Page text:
The second quarter wasn't a blowout for Noble (NYSE:NE) but it was an incremental improvement without the help of new drilling rigs to boost results. It really sets a solid foundation until new rigs commanding high dayrates will begin contributing to revenue.
Overall, second-quarter revenue was up 13%, to $1.02 billion, assisted by an $18-million contract cancellation fee. Net income improved 10%, to $176.6 million, or $0.69 per share, although results were flat when the cancellation fee was included.
The big improvement was higher utilization of drillships and jackups during the quarter. But if you're buying Noble,or any deepwater driller, you have to have an eye on growth.
An eye on the future
Noble took shipment of two ultra-deepwater drillships this quarter, and they'll begin contributing to revenue later this year. There will also be one more ultra-deepwater rig delivered this year, and two more next year, and to add to the impact, the company has contracts signed for all of its newbuilds, and a backlog of $16 billion.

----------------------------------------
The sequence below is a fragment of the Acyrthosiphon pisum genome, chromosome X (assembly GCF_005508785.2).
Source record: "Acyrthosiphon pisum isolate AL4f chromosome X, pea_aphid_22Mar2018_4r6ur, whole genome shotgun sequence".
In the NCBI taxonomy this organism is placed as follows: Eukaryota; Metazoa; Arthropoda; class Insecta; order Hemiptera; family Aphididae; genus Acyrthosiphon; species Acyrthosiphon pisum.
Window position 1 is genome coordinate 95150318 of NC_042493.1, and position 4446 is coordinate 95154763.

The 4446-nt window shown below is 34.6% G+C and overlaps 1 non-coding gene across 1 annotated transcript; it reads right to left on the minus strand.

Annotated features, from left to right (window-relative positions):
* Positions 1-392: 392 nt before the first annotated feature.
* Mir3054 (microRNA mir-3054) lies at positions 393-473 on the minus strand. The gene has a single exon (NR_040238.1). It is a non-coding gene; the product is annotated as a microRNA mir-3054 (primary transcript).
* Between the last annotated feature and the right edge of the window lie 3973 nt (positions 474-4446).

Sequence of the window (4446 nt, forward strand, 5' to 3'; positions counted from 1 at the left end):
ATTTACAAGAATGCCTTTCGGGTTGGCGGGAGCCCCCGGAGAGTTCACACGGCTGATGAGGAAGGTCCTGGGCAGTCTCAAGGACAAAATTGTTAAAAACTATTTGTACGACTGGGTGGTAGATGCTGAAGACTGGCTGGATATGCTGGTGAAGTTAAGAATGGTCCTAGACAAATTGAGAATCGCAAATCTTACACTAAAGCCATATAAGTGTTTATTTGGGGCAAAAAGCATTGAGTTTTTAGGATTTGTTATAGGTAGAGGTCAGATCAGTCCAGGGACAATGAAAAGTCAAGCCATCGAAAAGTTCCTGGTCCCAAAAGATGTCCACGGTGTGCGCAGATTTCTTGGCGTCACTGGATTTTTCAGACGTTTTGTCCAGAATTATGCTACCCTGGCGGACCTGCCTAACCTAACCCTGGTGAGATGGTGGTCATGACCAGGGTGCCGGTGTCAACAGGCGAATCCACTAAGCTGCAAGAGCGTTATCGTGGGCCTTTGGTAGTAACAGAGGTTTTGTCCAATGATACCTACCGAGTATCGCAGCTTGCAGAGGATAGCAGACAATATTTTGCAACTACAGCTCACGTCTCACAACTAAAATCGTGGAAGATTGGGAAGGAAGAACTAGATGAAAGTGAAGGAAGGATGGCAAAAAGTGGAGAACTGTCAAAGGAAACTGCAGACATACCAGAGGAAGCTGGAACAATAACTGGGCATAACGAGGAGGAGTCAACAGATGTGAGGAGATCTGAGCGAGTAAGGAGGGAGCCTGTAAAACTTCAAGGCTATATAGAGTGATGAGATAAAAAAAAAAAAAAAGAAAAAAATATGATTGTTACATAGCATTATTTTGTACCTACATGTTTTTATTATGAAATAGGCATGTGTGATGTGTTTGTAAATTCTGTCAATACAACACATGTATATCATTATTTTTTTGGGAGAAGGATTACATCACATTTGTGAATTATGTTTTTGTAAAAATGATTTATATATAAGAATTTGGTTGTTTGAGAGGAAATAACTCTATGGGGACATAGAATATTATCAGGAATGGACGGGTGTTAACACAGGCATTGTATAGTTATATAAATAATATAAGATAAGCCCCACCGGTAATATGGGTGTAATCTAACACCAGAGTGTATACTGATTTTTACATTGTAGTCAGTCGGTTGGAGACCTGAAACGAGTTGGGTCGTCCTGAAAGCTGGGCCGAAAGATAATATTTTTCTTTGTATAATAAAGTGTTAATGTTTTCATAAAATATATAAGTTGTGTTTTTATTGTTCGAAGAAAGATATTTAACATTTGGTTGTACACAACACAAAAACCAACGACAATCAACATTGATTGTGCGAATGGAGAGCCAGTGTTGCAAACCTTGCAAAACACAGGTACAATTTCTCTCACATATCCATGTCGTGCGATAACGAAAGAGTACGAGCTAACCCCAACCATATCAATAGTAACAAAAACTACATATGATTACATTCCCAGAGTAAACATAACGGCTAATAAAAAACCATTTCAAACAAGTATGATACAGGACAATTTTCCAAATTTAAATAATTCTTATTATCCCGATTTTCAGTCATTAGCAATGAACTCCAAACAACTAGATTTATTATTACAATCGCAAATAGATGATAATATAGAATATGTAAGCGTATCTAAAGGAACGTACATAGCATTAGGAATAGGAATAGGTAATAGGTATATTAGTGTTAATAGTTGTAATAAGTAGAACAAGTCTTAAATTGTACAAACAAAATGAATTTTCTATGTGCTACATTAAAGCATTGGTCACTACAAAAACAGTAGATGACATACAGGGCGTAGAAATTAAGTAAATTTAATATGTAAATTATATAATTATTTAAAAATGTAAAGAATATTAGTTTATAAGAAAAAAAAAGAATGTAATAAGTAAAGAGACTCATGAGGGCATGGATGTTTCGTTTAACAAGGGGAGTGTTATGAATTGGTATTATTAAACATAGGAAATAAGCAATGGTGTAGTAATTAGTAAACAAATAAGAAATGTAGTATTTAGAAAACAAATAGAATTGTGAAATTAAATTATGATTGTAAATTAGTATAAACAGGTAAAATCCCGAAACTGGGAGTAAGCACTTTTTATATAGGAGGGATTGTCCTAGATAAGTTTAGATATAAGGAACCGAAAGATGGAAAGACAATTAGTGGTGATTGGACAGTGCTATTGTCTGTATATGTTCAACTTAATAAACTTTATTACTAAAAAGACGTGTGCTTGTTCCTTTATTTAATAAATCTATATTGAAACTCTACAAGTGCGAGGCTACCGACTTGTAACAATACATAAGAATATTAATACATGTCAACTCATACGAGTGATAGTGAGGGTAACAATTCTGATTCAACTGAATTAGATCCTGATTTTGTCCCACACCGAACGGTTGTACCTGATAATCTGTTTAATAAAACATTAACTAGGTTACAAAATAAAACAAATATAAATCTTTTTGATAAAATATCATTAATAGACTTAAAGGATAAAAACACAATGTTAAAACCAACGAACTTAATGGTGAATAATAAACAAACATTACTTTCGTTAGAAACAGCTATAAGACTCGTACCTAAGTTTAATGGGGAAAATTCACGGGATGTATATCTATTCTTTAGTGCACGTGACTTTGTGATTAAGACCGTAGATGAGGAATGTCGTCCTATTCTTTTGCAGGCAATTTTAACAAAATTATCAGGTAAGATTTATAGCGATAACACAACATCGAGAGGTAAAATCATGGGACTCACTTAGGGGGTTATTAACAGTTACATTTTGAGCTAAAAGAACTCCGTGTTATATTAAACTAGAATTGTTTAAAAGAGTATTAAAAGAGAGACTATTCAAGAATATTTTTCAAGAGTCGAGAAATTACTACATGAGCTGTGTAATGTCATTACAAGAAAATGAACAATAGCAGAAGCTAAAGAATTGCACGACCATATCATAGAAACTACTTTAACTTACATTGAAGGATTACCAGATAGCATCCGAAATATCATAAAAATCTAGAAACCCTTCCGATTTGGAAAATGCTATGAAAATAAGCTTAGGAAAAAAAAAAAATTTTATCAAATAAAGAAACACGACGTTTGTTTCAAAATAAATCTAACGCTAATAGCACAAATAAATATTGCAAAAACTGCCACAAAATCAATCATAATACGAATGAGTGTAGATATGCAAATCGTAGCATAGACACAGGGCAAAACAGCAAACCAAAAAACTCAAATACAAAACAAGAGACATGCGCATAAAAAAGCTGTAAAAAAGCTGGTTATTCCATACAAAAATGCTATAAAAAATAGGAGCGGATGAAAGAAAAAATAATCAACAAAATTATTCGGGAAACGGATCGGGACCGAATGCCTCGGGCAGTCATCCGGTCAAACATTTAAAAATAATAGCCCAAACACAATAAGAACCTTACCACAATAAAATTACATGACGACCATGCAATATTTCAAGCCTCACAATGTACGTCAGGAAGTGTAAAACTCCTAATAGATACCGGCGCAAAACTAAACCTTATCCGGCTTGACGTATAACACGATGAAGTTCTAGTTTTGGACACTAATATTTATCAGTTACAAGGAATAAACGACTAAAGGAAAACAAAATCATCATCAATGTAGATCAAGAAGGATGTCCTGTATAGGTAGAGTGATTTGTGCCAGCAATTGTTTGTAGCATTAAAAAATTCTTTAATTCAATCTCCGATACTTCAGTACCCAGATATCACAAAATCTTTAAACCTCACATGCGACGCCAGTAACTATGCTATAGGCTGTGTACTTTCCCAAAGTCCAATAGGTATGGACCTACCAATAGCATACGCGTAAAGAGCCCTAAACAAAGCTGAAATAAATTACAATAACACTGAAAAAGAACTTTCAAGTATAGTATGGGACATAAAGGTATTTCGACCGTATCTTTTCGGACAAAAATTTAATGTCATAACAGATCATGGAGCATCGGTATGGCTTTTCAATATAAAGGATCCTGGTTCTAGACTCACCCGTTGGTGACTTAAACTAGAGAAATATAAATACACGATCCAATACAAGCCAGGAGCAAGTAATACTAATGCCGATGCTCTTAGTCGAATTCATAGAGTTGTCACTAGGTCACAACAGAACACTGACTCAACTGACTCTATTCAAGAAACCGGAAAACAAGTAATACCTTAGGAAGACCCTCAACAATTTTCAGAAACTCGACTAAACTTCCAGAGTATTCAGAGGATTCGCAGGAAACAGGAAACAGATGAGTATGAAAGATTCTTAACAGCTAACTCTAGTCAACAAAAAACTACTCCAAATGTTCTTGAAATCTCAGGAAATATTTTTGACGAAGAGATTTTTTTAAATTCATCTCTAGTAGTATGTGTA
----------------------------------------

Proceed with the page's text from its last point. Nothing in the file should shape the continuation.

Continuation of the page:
Noble isn't the only company betting big on new ultra-deepwater rigs for growth. Transocean (NYSE:RIG) has seven rigs under construction, Ensco (NYSE:ESV) has four, and SeaDrill (NYSE:SDRL) has a whopping nine new ultra-deepwater rigs being built. If dayrates of $600,000 per day can be maintained despite the increased supply, these companies could see $219 million in additional revenue for each new rig.
Utilization rates don't always translate across the industry, so watch earnings reports to see how competitors did getting rigs to work this quarter. What is good for competitors is that dayrates were strong, and they look to continue at high levels because demand for offshore drilling is high right now.
In Noble's case, if conditions continue to improve, its contracted newbuilds could add 25% to revenue by the end of next year. The expectations are high already, though. Analysts are expecting earnings to jump from $2.77 this year, to $4.49 per share in 2014. A strong quarter and strong outlook will help it reach that level, and next quarter, we should see some impact from new rigs on results.
Fool contributor Travis Hoium manages an account that owns shares of Seadrill. The Motley Fool recommends Seadrill. The Motley Fool owns shares of Seadrill and Transocean. Try any of our Foolish newsletter services free for 30 days. We Fools may not all hold the same opinions, but we all believe that considering a diverse range of insights makes us better investors. The Motley Fool has a disclosure policy.